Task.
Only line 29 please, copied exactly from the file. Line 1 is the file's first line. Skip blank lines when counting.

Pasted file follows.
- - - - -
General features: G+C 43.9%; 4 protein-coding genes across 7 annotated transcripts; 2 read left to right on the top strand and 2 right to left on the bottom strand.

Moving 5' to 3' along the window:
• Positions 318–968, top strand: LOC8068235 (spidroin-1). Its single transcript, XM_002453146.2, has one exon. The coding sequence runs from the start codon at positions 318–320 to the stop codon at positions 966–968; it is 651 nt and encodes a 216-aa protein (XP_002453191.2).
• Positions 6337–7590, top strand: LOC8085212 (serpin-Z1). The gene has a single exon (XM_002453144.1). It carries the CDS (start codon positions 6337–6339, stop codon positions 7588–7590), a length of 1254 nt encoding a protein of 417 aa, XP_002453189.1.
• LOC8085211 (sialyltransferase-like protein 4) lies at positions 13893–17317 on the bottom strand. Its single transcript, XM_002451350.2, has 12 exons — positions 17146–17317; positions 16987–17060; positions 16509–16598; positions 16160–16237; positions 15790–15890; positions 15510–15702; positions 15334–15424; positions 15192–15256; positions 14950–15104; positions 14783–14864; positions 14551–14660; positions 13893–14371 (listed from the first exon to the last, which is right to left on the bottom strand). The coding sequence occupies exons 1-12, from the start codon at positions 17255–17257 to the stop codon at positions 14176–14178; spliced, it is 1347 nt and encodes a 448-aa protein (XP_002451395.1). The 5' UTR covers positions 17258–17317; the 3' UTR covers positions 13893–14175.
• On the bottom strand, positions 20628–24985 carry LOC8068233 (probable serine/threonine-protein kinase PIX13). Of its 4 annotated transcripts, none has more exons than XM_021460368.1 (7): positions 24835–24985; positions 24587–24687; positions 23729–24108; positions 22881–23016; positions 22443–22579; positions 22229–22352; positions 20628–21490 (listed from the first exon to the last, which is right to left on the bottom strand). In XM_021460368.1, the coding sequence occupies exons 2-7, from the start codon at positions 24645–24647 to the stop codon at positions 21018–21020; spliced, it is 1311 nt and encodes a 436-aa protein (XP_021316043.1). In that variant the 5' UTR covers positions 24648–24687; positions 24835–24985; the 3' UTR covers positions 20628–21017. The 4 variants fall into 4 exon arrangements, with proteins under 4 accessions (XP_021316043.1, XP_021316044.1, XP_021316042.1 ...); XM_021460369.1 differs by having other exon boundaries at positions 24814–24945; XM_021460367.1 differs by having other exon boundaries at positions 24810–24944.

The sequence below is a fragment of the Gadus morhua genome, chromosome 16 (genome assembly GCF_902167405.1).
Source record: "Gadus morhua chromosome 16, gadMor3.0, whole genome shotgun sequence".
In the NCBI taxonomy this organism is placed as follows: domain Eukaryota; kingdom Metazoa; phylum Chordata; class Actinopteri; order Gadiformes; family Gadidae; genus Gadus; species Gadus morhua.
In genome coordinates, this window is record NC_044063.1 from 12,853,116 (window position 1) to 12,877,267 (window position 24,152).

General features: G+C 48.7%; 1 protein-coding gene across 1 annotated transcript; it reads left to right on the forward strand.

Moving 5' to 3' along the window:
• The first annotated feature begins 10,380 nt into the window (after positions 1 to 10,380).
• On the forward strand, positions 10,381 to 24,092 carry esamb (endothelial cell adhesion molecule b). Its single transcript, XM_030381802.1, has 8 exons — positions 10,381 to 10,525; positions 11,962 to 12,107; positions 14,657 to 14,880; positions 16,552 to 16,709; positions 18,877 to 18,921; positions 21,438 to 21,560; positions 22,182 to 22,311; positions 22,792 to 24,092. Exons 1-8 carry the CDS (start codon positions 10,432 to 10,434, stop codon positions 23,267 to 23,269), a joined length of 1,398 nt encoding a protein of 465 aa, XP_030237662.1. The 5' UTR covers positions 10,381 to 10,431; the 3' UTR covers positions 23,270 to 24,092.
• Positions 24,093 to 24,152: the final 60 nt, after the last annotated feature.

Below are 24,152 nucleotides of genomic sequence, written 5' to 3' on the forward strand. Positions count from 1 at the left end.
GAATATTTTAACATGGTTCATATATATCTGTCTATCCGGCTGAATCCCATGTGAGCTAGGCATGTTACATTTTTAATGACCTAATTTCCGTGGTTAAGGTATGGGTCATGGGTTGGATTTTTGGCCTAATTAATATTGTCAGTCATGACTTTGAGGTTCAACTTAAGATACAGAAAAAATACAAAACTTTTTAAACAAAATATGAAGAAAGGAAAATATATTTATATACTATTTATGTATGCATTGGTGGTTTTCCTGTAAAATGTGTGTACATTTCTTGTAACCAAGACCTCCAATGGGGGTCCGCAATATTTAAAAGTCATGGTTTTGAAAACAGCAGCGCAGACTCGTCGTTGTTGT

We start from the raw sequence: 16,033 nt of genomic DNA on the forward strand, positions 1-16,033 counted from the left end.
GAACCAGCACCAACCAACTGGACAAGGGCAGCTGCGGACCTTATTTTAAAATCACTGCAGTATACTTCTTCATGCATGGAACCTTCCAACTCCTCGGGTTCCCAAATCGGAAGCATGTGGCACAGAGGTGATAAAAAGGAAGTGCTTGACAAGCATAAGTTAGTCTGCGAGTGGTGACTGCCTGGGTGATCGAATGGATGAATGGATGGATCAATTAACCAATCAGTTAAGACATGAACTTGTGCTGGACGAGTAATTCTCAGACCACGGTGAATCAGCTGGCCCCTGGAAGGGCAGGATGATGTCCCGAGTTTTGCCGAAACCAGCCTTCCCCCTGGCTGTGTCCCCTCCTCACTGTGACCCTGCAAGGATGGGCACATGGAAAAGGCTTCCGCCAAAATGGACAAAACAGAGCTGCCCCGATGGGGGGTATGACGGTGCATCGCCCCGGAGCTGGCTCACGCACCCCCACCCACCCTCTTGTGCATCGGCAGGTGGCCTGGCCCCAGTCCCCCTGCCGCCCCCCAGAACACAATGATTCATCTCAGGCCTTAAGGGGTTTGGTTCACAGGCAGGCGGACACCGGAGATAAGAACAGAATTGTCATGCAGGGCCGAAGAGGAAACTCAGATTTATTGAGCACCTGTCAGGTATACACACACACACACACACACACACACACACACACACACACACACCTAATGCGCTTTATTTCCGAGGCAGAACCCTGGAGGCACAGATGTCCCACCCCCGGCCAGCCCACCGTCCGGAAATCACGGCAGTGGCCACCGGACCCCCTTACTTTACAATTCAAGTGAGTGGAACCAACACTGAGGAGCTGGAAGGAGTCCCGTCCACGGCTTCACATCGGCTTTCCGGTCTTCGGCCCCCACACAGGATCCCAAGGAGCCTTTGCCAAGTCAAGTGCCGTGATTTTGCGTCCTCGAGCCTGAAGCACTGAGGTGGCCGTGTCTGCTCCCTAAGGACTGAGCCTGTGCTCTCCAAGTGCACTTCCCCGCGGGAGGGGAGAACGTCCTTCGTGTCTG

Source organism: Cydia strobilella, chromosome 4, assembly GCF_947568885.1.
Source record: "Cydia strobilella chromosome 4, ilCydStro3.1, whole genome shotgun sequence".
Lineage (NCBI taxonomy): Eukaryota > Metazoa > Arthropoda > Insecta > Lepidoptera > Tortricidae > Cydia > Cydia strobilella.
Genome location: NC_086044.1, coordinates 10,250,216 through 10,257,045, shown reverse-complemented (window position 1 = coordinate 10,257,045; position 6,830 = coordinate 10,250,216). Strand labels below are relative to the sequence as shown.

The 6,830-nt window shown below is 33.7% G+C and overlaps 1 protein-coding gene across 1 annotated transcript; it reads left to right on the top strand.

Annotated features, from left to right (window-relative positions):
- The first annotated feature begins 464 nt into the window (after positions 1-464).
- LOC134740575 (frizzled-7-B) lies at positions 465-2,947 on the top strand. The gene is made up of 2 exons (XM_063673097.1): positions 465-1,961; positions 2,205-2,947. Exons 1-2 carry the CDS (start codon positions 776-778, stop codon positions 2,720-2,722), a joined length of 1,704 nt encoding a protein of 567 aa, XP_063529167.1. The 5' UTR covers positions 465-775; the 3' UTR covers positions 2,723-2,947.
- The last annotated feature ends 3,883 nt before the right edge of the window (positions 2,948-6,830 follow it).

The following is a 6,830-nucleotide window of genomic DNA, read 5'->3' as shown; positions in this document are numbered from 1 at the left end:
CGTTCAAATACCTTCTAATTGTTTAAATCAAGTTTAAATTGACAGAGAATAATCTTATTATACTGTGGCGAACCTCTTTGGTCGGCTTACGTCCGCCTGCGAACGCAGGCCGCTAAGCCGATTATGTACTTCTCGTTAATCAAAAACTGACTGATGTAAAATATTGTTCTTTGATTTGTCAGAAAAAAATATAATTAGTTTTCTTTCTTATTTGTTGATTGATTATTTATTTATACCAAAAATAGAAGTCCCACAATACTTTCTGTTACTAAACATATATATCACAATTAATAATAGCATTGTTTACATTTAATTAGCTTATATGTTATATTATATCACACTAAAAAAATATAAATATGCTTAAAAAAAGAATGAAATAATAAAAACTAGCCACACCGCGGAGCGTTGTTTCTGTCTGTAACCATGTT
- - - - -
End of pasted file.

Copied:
The following is a 6,830-nucleotide window of genomic DNA, read 5'->3' as shown; positions in this document are numbered from 1 at the left end: